Our original plan to take advantage of the beautiful spring weather by visiting Wistman’s Wood had to be abandoned after we found the Two Bridges car parking spaces completely full. Instead we headed down towards Whiteworks, where we ate a picnic lunch and set off for a short walk along a nearby footpath to enjoy the views.
Although we’d chosen our route pretty much at random, and mainly on the basis that it looked easy for me to cope with, it turned out to be an inspired choice and led us towards Nun’s Cross, or Siward’s Cross as it’s also known. The building in the picture is Nun’s Cross Farm, and Siward’s Cross is visible on the path to the right.
After I got home and did a search online I discovered that this is the oldest and largest of all the Dartmoor crosses, so finding it by chance was wonderfully lucky. Tim Sandles’ brilliant ‘Legendary Dartmoor’ website has all the necessary information here…
It seemed like a good place to take a photo of Tom and Lil. We weren’t able to decipher the writing on the cross, although Lil’s guess of ‘Bug Land’ came close and really should have given us a clue. It’s generally agreed to read ‘BocLonD’, and may refer to Buckland Abbey, but it’s clear from the Legendary Dartmoor entry that there are many possible theories around.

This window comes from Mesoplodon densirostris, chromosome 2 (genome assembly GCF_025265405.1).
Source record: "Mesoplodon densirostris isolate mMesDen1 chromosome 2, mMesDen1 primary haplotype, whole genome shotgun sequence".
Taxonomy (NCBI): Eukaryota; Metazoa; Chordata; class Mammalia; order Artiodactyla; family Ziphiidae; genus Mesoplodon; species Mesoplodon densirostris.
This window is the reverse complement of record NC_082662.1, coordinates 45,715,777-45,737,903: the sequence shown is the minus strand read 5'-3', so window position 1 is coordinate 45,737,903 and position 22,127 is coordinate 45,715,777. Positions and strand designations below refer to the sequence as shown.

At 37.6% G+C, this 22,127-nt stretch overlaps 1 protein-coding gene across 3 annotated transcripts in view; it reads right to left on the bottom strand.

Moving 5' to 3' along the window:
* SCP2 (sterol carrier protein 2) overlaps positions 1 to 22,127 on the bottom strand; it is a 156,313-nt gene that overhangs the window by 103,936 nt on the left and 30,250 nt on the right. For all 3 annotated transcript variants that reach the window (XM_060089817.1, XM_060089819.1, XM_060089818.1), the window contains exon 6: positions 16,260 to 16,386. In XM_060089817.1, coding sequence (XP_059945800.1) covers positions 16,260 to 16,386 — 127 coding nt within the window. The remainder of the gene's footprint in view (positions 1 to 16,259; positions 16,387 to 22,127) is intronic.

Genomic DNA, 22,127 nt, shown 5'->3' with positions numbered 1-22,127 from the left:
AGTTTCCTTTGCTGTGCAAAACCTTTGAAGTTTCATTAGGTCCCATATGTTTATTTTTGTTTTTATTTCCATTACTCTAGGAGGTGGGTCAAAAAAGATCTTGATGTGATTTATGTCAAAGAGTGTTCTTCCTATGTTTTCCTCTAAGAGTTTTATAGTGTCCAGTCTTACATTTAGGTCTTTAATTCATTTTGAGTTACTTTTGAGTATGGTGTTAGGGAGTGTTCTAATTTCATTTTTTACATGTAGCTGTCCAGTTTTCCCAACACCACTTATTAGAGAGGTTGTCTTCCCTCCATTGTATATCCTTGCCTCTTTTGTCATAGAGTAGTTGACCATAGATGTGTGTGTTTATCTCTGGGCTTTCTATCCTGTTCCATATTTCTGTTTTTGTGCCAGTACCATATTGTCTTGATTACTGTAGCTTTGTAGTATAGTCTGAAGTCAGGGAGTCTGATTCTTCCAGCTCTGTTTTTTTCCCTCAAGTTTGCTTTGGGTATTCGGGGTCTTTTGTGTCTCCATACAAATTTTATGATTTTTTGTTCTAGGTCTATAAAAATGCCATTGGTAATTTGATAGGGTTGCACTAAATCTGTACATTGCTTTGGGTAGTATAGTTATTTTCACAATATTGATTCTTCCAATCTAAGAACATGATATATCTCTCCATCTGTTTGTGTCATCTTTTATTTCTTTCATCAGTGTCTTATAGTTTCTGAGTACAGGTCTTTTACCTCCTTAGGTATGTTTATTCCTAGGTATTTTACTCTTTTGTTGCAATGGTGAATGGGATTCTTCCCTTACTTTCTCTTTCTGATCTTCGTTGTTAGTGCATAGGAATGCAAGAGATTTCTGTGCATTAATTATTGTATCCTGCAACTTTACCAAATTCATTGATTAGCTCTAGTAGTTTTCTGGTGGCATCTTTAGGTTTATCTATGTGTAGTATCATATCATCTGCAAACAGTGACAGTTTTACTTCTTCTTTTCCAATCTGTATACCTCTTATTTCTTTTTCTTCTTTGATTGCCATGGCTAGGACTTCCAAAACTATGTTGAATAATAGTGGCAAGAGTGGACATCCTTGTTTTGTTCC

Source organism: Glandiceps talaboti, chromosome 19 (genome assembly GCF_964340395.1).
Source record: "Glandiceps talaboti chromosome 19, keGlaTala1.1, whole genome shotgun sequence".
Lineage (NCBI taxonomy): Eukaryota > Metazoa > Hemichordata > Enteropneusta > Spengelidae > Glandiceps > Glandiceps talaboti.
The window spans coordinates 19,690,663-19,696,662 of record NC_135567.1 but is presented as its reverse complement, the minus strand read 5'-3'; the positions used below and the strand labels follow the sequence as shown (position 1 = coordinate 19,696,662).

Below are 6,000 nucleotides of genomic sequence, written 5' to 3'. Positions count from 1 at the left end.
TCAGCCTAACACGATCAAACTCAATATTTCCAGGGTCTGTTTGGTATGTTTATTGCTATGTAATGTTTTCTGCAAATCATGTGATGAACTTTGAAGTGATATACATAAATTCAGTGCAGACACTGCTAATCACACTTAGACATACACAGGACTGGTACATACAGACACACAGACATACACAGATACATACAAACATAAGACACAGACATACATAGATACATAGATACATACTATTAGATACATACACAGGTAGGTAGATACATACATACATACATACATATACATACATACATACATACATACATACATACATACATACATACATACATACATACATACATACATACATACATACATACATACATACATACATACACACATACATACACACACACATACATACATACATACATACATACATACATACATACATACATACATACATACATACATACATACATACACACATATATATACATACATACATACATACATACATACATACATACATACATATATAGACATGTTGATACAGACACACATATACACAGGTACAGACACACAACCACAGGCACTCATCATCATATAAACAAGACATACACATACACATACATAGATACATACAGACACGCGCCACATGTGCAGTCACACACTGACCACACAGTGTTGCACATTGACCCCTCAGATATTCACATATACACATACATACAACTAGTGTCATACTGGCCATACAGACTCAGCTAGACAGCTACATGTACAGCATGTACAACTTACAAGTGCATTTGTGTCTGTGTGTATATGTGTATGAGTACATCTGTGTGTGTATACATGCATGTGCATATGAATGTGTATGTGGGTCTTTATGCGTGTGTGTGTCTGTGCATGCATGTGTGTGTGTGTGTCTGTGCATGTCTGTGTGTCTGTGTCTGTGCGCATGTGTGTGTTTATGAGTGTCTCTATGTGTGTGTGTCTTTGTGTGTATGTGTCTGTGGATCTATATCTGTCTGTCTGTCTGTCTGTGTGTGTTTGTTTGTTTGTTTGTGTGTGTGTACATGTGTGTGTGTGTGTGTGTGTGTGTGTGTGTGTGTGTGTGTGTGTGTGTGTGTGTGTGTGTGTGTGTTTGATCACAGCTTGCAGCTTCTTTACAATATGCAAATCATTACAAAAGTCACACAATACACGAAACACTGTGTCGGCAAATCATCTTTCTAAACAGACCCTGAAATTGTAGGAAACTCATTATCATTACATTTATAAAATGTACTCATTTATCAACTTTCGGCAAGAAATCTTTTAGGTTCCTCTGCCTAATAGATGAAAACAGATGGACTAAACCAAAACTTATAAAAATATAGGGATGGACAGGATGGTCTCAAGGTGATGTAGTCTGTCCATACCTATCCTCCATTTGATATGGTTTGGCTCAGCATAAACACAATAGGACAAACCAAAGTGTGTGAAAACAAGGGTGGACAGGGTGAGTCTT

The usual bleached post-winter colouring of the moor has been made more dramatic this year by the fact that we haven’t had as much rain as usual. This view to the north east of the Whiteworks road was taken as we were on our way back from Siward’s Cross.
A second attempt at the Wistman’s Wood car parking showed it hadn’t got any emptier, so we continued to Bellever Forest and headed up towards Laughter Hole Farm (a name that calls for some research…). We saw a big fox silhouetted on the track some distance ahead of us, and when it turned and moved away through patches of sunshine its coat lit up bright russet.
It’s always a surprise to me how swiftly Dartmoor changes in a very short distance, especially when travelling on foot – during the first part of the day conditions altered in moments from chilly and wind-battered to hot and sun-baked. At Bellever some parts of the forest were windy, dry and hot, but in other places the air was damp and full of the scent of pine trees. Laughter Hole Farm occupies a lovely position high above the East Dart Valley, and sitting on some piled timber listening to siskins and crossbills and soaking up the afternoon sunshine before heading back to the car made a perfect way to finish the day.